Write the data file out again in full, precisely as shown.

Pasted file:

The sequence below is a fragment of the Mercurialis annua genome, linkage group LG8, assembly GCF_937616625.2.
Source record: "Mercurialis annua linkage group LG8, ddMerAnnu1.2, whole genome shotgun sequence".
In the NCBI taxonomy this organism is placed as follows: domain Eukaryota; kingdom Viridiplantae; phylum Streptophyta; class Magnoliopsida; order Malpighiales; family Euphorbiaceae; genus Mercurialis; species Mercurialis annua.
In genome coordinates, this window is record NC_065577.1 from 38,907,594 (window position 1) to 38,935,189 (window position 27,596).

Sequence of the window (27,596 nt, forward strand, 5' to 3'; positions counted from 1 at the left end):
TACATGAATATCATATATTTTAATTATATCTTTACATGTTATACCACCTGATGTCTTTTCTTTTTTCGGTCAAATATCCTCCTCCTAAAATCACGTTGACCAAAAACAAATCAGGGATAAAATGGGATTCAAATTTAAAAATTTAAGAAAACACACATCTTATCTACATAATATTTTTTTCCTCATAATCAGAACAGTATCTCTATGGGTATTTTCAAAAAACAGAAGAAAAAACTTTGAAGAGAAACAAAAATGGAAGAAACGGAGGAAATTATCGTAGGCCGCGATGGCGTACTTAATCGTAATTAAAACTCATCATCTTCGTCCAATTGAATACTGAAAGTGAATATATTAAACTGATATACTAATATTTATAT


The sequence below is a fragment of the Mercurialis annua genome, linkage group LG8, assembly GCF_937616625.2.
Source record: "Mercurialis annua linkage group LG8, ddMerAnnu1.2, whole genome shotgun sequence".
In the NCBI taxonomy this organism is placed as follows: domain Eukaryota; kingdom Viridiplantae; phylum Streptophyta; class Magnoliopsida; order Malpighiales; family Euphorbiaceae; genus Mercurialis; species Mercurialis annua.
In genome coordinates, this window is record NC_065577.1 from 38,907,594 (window position 1) to 38,935,189 (window position 27,596).

Sequence of the window (27,596 nt, forward strand, 5' to 3'; positions counted from 1 at the left end):
TACATGAATATCATATATTTTAATTATATCTTTACATGTTATACCACCTGATGTCTTTTCTTTTTTCGGTCAAATATCCTCCTCCTAAAATCACGTTGACCAAAAACAAATCAGGGATAAAATGGGATTCAAATTTAAAAATTTAAGAAAACACACATCTTATCTACATAATATTTTTTTCCTCATAATCAGAACAGTATCTCTATGGGTATTTTCAAAAAACAGAAGAAAAAACTTTGAAGAGAAACAAAAATGGAAGAAACGGAGGAAATTATCGTAGGCCGCGATGGCGTACTTAATCGTAATTAAAACTCATCATCTTCGTCCAATTGAATACTGAAAGTGAATATATTAAACTGATATACTAATATTTATAT